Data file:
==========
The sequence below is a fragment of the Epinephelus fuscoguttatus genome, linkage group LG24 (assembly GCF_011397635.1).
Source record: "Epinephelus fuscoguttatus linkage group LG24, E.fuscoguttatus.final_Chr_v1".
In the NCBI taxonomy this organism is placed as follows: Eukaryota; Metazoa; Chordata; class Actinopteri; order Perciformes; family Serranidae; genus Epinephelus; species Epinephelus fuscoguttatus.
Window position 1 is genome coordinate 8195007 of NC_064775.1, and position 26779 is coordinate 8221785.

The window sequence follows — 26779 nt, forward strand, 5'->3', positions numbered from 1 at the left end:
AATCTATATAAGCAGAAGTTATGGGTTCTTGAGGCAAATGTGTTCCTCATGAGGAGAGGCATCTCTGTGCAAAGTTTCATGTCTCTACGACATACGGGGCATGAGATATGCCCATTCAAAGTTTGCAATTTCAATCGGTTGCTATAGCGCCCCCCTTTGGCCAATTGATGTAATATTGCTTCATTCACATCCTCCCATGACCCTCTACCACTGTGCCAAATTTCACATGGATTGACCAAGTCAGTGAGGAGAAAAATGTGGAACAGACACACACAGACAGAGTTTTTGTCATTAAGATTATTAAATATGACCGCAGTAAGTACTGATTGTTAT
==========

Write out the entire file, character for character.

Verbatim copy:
The sequence below is a fragment of the Epinephelus fuscoguttatus genome, linkage group LG24 (assembly GCF_011397635.1).
Source record: "Epinephelus fuscoguttatus linkage group LG24, E.fuscoguttatus.final_Chr_v1".
In the NCBI taxonomy this organism is placed as follows: Eukaryota; Metazoa; Chordata; class Actinopteri; order Perciformes; family Serranidae; genus Epinephelus; species Epinephelus fuscoguttatus.
Window position 1 is genome coordinate 8195007 of NC_064775.1, and position 26779 is coordinate 8221785.

The window sequence follows — 26779 nt, forward strand, 5'->3', positions numbered from 1 at the left end:
AATCTATATAAGCAGAAGTTATGGGTTCTTGAGGCAAATGTGTTCCTCATGAGGAGAGGCATCTCTGTGCAAAGTTTCATGTCTCTACGACATACGGGGCATGAGATATGCCCATTCAAAGTTTGCAATTTCAATCGGTTGCTATAGCGCCCCCCTTTGGCCAATTGATGTAATATTGCTTCATTCACATCCTCCCATGACCCTCTACCACTGTGCCAAATTTCACATGGATTGACCAAGTCAGTGAGGAGAAAAATGTGGAACAGACACACACAGACAGAGTTTTTGTCATTAAGATTATTAAATATGACCGCAGTAAGTACTGATTGTTAT